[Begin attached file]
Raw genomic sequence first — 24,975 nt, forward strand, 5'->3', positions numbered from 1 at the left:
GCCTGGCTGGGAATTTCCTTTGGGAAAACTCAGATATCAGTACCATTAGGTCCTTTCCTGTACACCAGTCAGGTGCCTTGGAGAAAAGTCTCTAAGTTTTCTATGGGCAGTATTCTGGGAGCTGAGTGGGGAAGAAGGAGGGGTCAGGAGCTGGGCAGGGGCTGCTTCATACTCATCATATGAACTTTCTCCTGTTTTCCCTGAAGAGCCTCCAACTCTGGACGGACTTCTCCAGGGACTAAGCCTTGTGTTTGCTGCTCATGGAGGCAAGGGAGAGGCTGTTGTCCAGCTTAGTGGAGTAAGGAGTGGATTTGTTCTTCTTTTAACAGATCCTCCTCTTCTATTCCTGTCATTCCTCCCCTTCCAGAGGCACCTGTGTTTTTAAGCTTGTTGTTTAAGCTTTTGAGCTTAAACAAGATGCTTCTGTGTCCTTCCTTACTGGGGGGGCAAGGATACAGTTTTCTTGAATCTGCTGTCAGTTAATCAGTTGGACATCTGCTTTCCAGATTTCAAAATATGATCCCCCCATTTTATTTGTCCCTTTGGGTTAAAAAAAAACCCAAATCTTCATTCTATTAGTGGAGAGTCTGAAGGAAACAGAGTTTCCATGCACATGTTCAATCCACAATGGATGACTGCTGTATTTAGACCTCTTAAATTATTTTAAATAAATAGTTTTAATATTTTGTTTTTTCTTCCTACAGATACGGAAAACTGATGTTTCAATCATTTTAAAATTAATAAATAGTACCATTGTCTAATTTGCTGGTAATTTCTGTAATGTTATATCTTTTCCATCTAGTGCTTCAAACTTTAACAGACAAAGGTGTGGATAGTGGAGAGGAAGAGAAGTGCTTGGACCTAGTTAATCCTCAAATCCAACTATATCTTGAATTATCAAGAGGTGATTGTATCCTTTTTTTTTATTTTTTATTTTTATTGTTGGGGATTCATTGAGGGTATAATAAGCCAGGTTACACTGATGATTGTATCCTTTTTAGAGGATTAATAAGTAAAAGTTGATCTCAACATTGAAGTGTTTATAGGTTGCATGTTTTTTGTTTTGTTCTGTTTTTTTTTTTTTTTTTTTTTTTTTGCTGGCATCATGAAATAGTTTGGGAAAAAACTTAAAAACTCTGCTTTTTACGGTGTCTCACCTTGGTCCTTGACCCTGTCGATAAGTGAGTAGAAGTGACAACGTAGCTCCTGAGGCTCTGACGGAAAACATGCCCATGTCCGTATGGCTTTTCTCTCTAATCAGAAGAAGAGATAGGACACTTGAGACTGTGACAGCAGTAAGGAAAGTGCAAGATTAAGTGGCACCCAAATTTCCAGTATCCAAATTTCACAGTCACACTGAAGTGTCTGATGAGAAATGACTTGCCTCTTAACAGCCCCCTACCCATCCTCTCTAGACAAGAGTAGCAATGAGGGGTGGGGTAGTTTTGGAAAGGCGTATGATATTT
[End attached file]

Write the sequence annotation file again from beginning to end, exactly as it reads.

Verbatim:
Raw genomic sequence first — 24,975 nt, forward strand, 5'->3', positions numbered from 1 at the left:
GCCTGGCTGGGAATTTCCTTTGGGAAAACTCAGATATCAGTACCATTAGGTCCTTTCCTGTACACCAGTCAGGTGCCTTGGAGAAAAGTCTCTAAGTTTTCTATGGGCAGTATTCTGGGAGCTGAGTGGGGAAGAAGGAGGGGTCAGGAGCTGGGCAGGGGCTGCTTCATACTCATCATATGAACTTTCTCCTGTTTTCCCTGAAGAGCCTCCAACTCTGGACGGACTTCTCCAGGGACTAAGCCTTGTGTTTGCTGCTCATGGAGGCAAGGGAGAGGCTGTTGTCCAGCTTAGTGGAGTAAGGAGTGGATTTGTTCTTCTTTTAACAGATCCTCCTCTTCTATTCCTGTCATTCCTCCCCTTCCAGAGGCACCTGTGTTTTTAAGCTTGTTGTTTAAGCTTTTGAGCTTAAACAAGATGCTTCTGTGTCCTTCCTTACTGGGGGGGCAAGGATACAGTTTTCTTGAATCTGCTGTCAGTTAATCAGTTGGACATCTGCTTTCCAGATTTCAAAATATGATCCCCCCATTTTATTTGTCCCTTTGGGTTAAAAAAAAACCCAAATCTTCATTCTATTAGTGGAGAGTCTGAAGGAAACAGAGTTTCCATGCACATGTTCAATCCACAATGGATGACTGCTGTATTTAGACCTCTTAAATTATTTTAAATAAATAGTTTTAATATTTTGTTTTTTCTTCCTACAGATACGGAAAACTGATGTTTCAATCATTTTAAAATTAATAAATAGTACCATTGTCTAATTTGCTGGTAATTTCTGTAATGTTATATCTTTTCCATCTAGTGCTTCAAACTTTAACAGACAAAGGTGTGGATAGTGGAGAGGAAGAGAAGTGCTTGGACCTAGTTAATCCTCAAATCCAACTATATCTTGAATTATCAAGAGGTGATTGTATCCTTTTTTTTTATTTTTTATTTTTATTGTTGGGGATTCATTGAGGGTATAATAAGCCAGGTTACACTGATGATTGTATCCTTTTTAGAGGATTAATAAGTAAAAGTTGATCTCAACATTGAAGTGTTTATAGGTTGCATGTTTTTTGTTTTGTTCTGTTTTTTTTTTTTTTTTTTTTTTTTTGCTGGCATCATGAAATAGTTTGGGAAAAAACTTAAAAACTCTGCTTTTTACGGTGTCTCACCTTGGTCCTTGACCCTGTCGATAAGTGAGTAGAAGTGACAACGTAGCTCCTGAGGCTCTGACGGAAAACATGCCCATGTCCGTATGGCTTTTCTCTCTAATCAGAAGAAGAGATAGGACACTTGAGACTGTGACAGCAGTAAGGAAAGTGCAAGATTAAGTGGCACCCAAATTTCCAGTATCCAAATTTCACAGTCACACTGAAGTGTCTGATGAGAAATGACTTGCCTCTTAACAGCCCCCTACCCATCCTCTCTAGACAAGAGTAGCAATGAGGGGTGGGGTAGTTTTGGAAAGGCGTATGATATTT